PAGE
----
But the dress which I am really excited about is Simplicity’s version of Pippa’s gown! The pattern designers took the original bias cut gown which was a bit too slinky for my liking, and raised the neckline a good three inches to make it completely modest to wear. The Simplicity pattern is also not quite as fitted through the hip area, which would be much more forgiving and flattering than the Butterick version. Both the wedding gown and bridesmaid dress pattern are published in the same pattern envelope, Simplicity 1909.
With a family wedding looming on the horizon, I must admit that I am tempted to consider using the new Simplicity pattern in the upcoming festivities… But whatever dress pattern I choose, you can be sure I will change it to some extent, embellish it with Swarovski crystals and flowers, and post a dozen or so pictures when the joyous occasion takes place!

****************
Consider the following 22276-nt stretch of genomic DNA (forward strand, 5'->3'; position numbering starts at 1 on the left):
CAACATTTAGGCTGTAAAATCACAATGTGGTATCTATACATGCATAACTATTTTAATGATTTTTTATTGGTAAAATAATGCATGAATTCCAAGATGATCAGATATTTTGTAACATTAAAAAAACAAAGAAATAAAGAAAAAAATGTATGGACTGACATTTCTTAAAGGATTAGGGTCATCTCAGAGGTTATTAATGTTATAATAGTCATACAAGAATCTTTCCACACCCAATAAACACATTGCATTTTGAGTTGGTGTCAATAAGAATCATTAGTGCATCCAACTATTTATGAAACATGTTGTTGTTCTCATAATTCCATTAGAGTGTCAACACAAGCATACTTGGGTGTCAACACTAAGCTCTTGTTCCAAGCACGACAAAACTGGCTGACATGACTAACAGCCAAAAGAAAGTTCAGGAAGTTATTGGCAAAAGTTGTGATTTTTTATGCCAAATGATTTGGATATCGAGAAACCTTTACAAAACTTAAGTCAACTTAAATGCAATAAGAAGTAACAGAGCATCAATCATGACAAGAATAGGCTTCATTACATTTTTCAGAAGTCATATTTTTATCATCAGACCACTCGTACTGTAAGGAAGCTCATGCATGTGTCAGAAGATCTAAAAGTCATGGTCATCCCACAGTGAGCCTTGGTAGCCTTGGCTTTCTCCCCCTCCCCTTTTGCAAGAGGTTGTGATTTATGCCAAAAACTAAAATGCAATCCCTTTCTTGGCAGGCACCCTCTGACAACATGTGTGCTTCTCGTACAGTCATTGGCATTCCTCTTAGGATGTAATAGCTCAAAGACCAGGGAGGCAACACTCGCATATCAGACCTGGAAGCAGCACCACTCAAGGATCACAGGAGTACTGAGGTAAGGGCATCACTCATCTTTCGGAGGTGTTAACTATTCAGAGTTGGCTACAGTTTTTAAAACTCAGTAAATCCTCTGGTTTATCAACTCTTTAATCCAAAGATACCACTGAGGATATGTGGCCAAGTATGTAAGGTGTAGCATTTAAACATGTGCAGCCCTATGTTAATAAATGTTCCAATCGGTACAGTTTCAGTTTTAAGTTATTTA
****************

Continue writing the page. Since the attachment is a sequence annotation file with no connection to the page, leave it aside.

Posted by Edelweiss Patterns on January 9, 2012
If you are as much of an Anne of Avonlea costume fan as I am, I’m sure you will love my upcoming film costume project! Watching Anne of Avonlea when I was fourteen years old was probably one of the main things that got me interested in historical costumes in the first place, and it’s little wonder considering the fabulously meticulous Edwardian gowns this film is famous for.
There’s something so feminine and enthralling about Martha Mann’s costume designs that make me want to watch the movie over and over again. And with all those lacy, beribboned dresses, I don’t know how Anne Shirley always went around in such a depressed mood! How can you be completely “down in the dumps” when you have such a sumptuous wardrobe?
Look at those elegant blouses and skirts!
Anne of Avonlea Costume Trivia